Incontinence Specialist

Eastside Medical Park Women's Group

OB-GYNs & Urogynecologists located in Bellevue, WA

Women living in Eastside Washington area, including Bellevue, Kirkland, Redmond, Renton, Issaquah and Mercer Island, visit Eastside Medical Park Women's Group to receive treatment for prolapse and urinary incontinence. Dr. Kupferman offers her services to her female patients who look to her for individualized treatment plans.

Incontinence Q & A

Eastside Medical Park Women's Group

What is incontinence?

Urinary incontinence, also simply known as incontinence, is involuntary leaking of urine you can’t control. It affects more people than you might think -- up to one-third of adults in the United States -- and can make it difficult to go about your daily life as usual, for fear of symptoms interfering.

What causes incontinence?

Urinary incontinence isn’t an illness or disorder itself, but a symptom of one. Common causes of temporary flare-ups include urinary tract infections and constipation. Longer lasting symptoms may derive from pregnancy, childbirth, weakened bladder muscles due to aging, menopause or a hysterectomy. More serious potential causes include neurological disorders such as Parkinson’s disease, stroke and multiple sclerosis. Many patients at MedPark OBGYN struggle with ongoing stress urinary incontinence which causes your bladder to leak during physical activity, exercise, coughing or sneezing. Frequent urges to urinate and bladder leakage can also derive from overactive bladder.

How is incontinence treated?

Treatment for stress urinary incontinence involves addressing the underlying cause. While medications and lifestyle shifts such as dietary changes and pelvic floor exercises help in some cases, ongoing symptoms may require more advanced medical care. If other treatments aren’t effective, Dr. Kupferman may recommend surgical solutions. Surgery may help by restoring weak vaginal walls, inserting a device to keep urine from leaking, thickening the area around the urethra or adding a vaginal sling or tape for increased support.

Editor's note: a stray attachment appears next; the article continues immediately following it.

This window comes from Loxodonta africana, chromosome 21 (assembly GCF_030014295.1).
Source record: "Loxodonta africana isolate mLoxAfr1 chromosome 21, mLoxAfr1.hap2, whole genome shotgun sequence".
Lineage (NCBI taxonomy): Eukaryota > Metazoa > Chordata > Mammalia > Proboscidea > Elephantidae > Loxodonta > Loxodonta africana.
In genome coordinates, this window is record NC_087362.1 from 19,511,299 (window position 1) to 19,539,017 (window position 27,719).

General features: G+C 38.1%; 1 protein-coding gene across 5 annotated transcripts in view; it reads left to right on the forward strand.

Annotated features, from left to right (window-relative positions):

Can lifestyle measures help?

For temporary symptoms or add-ons to any needed treatment, shifting your lifestyle habits can help minimize urinary incontinence symptoms. Avoid drinks with diuretic effects such as alcohol and caffeinated beverages, including coffee, energy drinks, sodas and most black teas. You may also benefit from avoiding large doses of vitamins B or C, highly spicy foods, such as hot peppers, sugary or acidic fruits and juices, such as pineapple and lemonade, and artificial sweeteners. To keep bladder leakage from disrupting your sleep, it’s a good idea to limit fluids near bedtime.

Here are just some of the insurances we accept. To find out if your insurance is accepted, please check the insurance website or give our office a call.

  Regence Blue Cross Blue Shield
First Choice Health
Premera Blue Cross
United Healthcare